The internet has resulted in profound changes to the economics of selling media. Before, if one wanted one an album or a movie, the only option would be to go to the store and buy it. Now, however, piracy has presented itself as a cheaper and often, especially for very popular downloads, more convenient option, and traditional corporations are struggling to survive in this new environment. Why would anyone pay $10 for an album, they reason, when one can easily get it for free? Where is the revenue stream that artists need to survive going to come from? For years, many have tried to preserve the earlier way of doing things, enacting increasingly oppressive copyright laws to try to remove the option of piracy, but others have adapted: Apple’s iTunes store boasts an annual revenue of $2 billion, and a package of games known as the Humble Indie Bundle made $2 million on a pay-what-you-want model. Contrary to a simplistic view of the concept of the purely rational, self-interested Homo economicus, people are willing to pay for content even if they don’t have to. However, a more in-depth look at the situation, and a fuller interpretation of the idea of “rational self-interest”, reveals other factors: social and emotional considerations, the fact that voluntarily supporting artists may in fact be rational, and the fact that many people will pay if doing so is more convenient. It is convenience, the idea that time itself has a value, that is at the core of the issue.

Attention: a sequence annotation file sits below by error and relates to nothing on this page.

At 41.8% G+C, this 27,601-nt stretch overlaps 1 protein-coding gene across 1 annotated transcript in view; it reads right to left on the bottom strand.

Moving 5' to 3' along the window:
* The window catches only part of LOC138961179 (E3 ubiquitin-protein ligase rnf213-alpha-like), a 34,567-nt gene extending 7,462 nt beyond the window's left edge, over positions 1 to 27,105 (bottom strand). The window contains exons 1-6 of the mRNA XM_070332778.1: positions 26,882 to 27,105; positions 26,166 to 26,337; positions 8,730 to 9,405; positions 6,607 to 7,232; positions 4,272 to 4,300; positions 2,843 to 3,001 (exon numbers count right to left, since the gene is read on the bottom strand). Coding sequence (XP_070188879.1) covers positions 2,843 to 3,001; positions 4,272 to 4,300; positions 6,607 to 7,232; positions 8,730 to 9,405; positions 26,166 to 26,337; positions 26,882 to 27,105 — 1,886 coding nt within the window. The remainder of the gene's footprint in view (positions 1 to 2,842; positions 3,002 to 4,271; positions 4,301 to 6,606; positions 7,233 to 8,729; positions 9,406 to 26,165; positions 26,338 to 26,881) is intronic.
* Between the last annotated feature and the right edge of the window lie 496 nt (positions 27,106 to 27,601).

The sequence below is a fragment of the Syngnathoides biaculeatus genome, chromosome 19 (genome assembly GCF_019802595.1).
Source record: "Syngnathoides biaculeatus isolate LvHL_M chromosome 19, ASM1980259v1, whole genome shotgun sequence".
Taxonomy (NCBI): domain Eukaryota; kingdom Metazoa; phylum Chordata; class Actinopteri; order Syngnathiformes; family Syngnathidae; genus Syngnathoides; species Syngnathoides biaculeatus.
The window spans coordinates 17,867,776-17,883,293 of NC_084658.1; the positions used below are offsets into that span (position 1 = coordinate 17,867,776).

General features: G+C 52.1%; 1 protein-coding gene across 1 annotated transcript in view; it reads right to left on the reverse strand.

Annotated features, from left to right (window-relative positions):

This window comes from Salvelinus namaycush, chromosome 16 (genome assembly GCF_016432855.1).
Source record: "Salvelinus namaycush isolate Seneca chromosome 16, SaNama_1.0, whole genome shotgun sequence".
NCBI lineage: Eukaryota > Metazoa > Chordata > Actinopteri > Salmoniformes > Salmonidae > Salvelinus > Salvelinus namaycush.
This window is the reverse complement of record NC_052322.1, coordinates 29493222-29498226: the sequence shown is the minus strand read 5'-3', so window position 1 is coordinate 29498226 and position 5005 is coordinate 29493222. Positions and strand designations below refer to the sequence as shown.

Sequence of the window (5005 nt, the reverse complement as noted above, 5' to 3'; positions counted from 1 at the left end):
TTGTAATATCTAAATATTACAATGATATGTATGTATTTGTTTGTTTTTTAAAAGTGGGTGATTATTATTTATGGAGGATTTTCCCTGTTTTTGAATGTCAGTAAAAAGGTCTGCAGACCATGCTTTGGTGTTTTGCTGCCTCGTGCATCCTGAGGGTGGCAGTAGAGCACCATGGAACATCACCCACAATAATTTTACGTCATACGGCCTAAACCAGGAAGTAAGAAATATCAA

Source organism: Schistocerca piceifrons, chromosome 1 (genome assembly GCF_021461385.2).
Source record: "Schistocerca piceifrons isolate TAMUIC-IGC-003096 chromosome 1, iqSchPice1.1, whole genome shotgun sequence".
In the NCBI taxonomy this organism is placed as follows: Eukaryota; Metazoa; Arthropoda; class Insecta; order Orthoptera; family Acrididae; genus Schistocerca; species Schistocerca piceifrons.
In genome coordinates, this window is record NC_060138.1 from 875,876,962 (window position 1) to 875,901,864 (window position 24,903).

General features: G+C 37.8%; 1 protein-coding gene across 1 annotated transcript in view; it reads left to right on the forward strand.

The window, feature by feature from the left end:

These new business models generally rely on the concept of microtransactions; rather than paying $10 for an album or $60 for a game, customers pay 99 cents for a song, 99 cents for an app or $1.50 for an episode of a television series. This has the advantage of democratizing the market – individual developers do not have the resources to create a movie or game that could sell for $60, but creating a $2.50 product is within their means. On the demand side, lower prices open up the market to teenagers, who have plenty of free time but cannot afford to pay the high prices of blockbuster mainstream content. This business model, however, is very difficult to implement; as an article in Wired points out: “Give a product away and it can go viral. Charge a single cent for it and you’re in an entirely different business, one of clawing and scratching for every customer”. The problem is not that everyone on the internet is selfish and unwilling to part with 99 cents for a product they like, it’s that the act of paying in itself is currently too inconvenient and uncomfortable.